Singularity University and Stanford University with their open lectures have redesigned and are still adjusting the profile and skills of the leader of the future, who is precisely the leader that any private, partially government-owned, social and public entities and organizations need right now.
Published in El Cronista on April 16, 2019
Transparency, integrity, suitability, aptitude, attitude, proactivity, productivity, empathy, openness, persistence, resilience, autonomy, interdependence, interaction, communication, responsiveness, diversity, inclusion, equality, charisma, generosity, assertiveness, humbleness, advice, and exemplariness are some of the skills of a design, creative and innovative leader.
We should inevitable face the impact of new technologies on everyday life with an exponential evolution, democratization and generalization, transforming human labor vis-à-vis machine learning and AI, blockchain and cryptocurrency, paperlessness and de-bureaucratization, the unavoidable advance of robotics, automation, cybernetics and computers.
Peter Drucker says that if the CEO of a company takes a pencil, then the janitor would take the floorcloth, meaning that setting an example is like being a role model, and so for observers to see what their leaders do is like watching a movie to find an idol and follow in their footsteps.
His vision of the future was legendary. He used to say long-range planning does not deal with future decisions, but with the future of present decisions. For Drucker, management is doing things right; leadership is doing the right things. Capacity is measured in terms of whether a problem or crisis can be transformed into an opportunity; if you want something new you have to stop doing something old; what’s measured improves, and the future is shaped with courage and by seizing opportunities, and not by solving problems only.
Juan Carlos de Pablo usually says that he is lucky because he works so much, which proves that effort, dedication and the culture of work is the essence of those who take decisions. Pablo Picasso contributes to the idea by saying that inspiration exists, but it has to find you working.
Leaders may be tempted to lie, making an affirmation that they know is false in the hope that those who listen to them would believe that it is true. According to Aristotle a fallacy is a kind of lie, an affirmation or argument that is put forward as true when in fact it is false or fraudulent. Fallacies are actually intentional lies to attain results or pursue one’s own interests. For instance, a fallacy may be a truth attributed to someone who is well-versed in a given subject that when checked it turns out to be completely false.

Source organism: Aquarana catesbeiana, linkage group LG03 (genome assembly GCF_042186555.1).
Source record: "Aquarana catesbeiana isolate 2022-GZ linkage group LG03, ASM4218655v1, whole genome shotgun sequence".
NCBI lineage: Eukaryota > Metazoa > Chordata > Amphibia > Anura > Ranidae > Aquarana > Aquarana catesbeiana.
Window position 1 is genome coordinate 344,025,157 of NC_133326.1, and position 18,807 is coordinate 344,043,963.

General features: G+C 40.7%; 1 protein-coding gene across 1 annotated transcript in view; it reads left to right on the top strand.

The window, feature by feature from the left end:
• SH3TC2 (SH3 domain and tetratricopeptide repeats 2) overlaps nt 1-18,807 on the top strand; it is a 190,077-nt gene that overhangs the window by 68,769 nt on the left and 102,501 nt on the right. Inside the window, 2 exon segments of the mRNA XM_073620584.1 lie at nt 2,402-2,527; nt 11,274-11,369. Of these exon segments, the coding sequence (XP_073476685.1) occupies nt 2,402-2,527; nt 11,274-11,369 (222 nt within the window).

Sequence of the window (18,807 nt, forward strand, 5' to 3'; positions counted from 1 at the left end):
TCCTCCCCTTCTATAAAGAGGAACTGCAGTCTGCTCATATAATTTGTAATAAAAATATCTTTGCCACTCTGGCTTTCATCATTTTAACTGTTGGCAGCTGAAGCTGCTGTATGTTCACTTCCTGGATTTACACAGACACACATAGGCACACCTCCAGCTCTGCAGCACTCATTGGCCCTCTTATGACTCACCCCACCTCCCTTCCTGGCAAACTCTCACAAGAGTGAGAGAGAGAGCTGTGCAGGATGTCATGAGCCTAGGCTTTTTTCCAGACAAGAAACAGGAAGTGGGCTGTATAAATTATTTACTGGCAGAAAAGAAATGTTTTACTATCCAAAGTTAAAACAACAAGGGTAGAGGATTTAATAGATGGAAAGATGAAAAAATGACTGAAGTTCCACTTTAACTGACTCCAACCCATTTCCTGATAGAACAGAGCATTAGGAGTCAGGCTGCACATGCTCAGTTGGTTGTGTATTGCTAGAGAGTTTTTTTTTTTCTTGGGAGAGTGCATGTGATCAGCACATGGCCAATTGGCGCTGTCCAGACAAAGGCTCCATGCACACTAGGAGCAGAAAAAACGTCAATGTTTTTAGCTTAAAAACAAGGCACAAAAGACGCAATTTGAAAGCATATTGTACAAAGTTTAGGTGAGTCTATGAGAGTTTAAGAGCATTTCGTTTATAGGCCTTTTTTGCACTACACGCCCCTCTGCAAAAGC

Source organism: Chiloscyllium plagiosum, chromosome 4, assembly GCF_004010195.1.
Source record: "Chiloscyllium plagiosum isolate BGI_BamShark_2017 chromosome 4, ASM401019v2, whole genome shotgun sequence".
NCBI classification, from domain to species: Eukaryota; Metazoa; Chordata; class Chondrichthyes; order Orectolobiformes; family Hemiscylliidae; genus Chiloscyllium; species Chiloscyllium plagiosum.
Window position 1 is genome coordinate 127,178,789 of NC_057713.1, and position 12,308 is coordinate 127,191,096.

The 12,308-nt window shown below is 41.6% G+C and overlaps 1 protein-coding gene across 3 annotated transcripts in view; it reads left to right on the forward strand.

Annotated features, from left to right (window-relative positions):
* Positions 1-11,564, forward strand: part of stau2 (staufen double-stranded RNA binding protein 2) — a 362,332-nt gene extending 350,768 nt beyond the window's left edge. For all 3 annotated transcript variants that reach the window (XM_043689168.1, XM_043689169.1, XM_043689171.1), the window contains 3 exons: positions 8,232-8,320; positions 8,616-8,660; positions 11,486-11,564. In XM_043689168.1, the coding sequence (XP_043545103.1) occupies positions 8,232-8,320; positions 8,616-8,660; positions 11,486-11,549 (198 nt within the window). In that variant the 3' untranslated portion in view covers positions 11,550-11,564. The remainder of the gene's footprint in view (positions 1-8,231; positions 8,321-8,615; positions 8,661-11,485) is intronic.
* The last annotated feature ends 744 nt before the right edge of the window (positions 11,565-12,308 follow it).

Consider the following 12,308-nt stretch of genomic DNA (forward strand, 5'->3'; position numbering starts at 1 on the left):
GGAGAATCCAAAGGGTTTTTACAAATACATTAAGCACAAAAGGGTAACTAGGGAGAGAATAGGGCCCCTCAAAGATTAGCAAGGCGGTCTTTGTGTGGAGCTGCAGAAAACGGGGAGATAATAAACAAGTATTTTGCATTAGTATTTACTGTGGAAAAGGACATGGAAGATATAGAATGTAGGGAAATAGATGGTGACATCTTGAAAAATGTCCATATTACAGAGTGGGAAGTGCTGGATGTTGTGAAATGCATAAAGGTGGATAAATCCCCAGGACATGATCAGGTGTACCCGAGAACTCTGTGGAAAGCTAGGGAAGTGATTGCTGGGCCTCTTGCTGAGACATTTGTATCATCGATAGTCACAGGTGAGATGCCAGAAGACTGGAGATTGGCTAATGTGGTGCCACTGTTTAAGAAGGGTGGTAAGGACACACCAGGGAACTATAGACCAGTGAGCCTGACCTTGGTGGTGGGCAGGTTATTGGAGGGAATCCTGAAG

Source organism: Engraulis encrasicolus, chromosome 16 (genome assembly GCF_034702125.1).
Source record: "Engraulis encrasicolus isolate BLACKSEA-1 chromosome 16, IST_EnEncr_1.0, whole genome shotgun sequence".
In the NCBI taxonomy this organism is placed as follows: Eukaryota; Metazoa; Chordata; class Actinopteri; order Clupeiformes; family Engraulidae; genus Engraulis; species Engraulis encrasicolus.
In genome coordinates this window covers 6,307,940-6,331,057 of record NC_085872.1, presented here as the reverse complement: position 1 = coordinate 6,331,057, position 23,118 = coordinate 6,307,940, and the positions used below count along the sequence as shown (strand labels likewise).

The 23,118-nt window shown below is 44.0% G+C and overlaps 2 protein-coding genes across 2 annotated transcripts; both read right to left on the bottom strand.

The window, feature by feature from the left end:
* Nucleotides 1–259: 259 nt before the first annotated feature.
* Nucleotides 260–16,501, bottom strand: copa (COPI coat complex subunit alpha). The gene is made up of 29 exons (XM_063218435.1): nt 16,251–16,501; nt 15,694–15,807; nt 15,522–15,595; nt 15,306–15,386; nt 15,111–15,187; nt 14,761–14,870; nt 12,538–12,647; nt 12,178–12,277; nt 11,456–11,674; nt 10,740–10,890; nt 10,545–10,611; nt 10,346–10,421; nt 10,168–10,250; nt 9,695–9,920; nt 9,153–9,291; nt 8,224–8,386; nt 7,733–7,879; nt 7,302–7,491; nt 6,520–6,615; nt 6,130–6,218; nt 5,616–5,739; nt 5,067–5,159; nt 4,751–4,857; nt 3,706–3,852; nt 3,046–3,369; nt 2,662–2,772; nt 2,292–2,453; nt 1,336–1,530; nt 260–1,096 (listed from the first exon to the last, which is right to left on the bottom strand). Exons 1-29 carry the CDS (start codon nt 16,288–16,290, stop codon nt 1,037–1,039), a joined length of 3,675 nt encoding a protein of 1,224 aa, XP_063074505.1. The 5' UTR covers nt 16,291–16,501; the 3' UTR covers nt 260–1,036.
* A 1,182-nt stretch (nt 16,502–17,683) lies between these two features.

Once I’ve travelled to Greece to visit the ruins, and my questions about historical events and Hellenist culture got mixed up with the tourist guide’s comments. At some point the guide, who was an archeologist as well, told me that I was very much confused: I did not distinguish between history, i.e. facts and events, and legends, i.e. stories. History has written evidence that proves it through objects, events and big heroes whereas legends are stories that are handed down orally as part of the culture and idiosyncrasy of any civilization, in general with elements of fantasy, magic and significant literary and cultural creativity. Today this differentiation has to do with the surge of communications that quite often are not true but by and large are the interpretation of what is desired, and not what can be seen and checked.
Many qualified analysts and communicators are trapped in their speeches and stories, evading or ignoring facts and replacing them with subliminal messages or facts that are impossible to check but by dint of repetition shape public opinion through the press, radio and TV, in an attempt to exert considerable influence over the citizens of the republic.
Our leaders are well aware of the uncontestable reality where volatility prevails in a context of uncertainty and unpredictable future. This is where to find those who really lead and are not easily influenced by stories. This is where to find those who will survive any threats that may be posed today and in the future.
By Julian A. de Diego
Director of the postgraduate course on Human Resources at the School of Business at UCA.